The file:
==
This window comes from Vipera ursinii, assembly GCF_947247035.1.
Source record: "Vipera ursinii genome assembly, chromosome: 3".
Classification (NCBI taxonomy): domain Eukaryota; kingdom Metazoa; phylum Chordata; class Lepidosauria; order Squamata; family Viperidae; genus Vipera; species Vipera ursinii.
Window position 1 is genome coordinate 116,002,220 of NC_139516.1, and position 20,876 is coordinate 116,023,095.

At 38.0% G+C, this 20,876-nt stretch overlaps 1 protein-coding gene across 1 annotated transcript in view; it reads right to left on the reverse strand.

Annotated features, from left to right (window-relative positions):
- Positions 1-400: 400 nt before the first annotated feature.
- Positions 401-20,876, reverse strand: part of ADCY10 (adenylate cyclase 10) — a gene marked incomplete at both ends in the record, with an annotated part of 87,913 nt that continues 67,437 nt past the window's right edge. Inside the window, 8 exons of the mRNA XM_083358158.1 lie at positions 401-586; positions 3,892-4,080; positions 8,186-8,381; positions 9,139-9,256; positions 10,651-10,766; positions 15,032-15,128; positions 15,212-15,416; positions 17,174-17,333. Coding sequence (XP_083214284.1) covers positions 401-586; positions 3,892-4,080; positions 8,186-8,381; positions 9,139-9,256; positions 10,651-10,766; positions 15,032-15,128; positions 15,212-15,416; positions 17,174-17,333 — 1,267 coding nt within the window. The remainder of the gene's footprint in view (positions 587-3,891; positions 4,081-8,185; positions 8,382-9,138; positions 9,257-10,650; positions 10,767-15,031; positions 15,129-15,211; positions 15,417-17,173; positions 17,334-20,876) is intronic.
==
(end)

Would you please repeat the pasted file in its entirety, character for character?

This window comes from Vipera ursinii, assembly GCF_947247035.1.
Source record: "Vipera ursinii genome assembly, chromosome: 3".
Classification (NCBI taxonomy): domain Eukaryota; kingdom Metazoa; phylum Chordata; class Lepidosauria; order Squamata; family Viperidae; genus Vipera; species Vipera ursinii.
Window position 1 is genome coordinate 116,002,220 of NC_139516.1, and position 20,876 is coordinate 116,023,095.

At 38.0% G+C, this 20,876-nt stretch overlaps 1 protein-coding gene across 1 annotated transcript in view; it reads right to left on the reverse strand.

Annotated features, from left to right (window-relative positions):
- Positions 1-400: 400 nt before the first annotated feature.
- Positions 401-20,876, reverse strand: part of ADCY10 (adenylate cyclase 10) — a gene marked incomplete at both ends in the record, with an annotated part of 87,913 nt that continues 67,437 nt past the window's right edge. Inside the window, 8 exons of the mRNA XM_083358158.1 lie at positions 401-586; positions 3,892-4,080; positions 8,186-8,381; positions 9,139-9,256; positions 10,651-10,766; positions 15,032-15,128; positions 15,212-15,416; positions 17,174-17,333. Coding sequence (XP_083214284.1) covers positions 401-586; positions 3,892-4,080; positions 8,186-8,381; positions 9,139-9,256; positions 10,651-10,766; positions 15,032-15,128; positions 15,212-15,416; positions 17,174-17,333 — 1,267 coding nt within the window. The remainder of the gene's footprint in view (positions 587-3,891; positions 4,081-8,185; positions 8,382-9,138; positions 9,257-10,650; positions 10,767-15,031; positions 15,129-15,211; positions 15,417-17,173; positions 17,334-20,876) is intronic.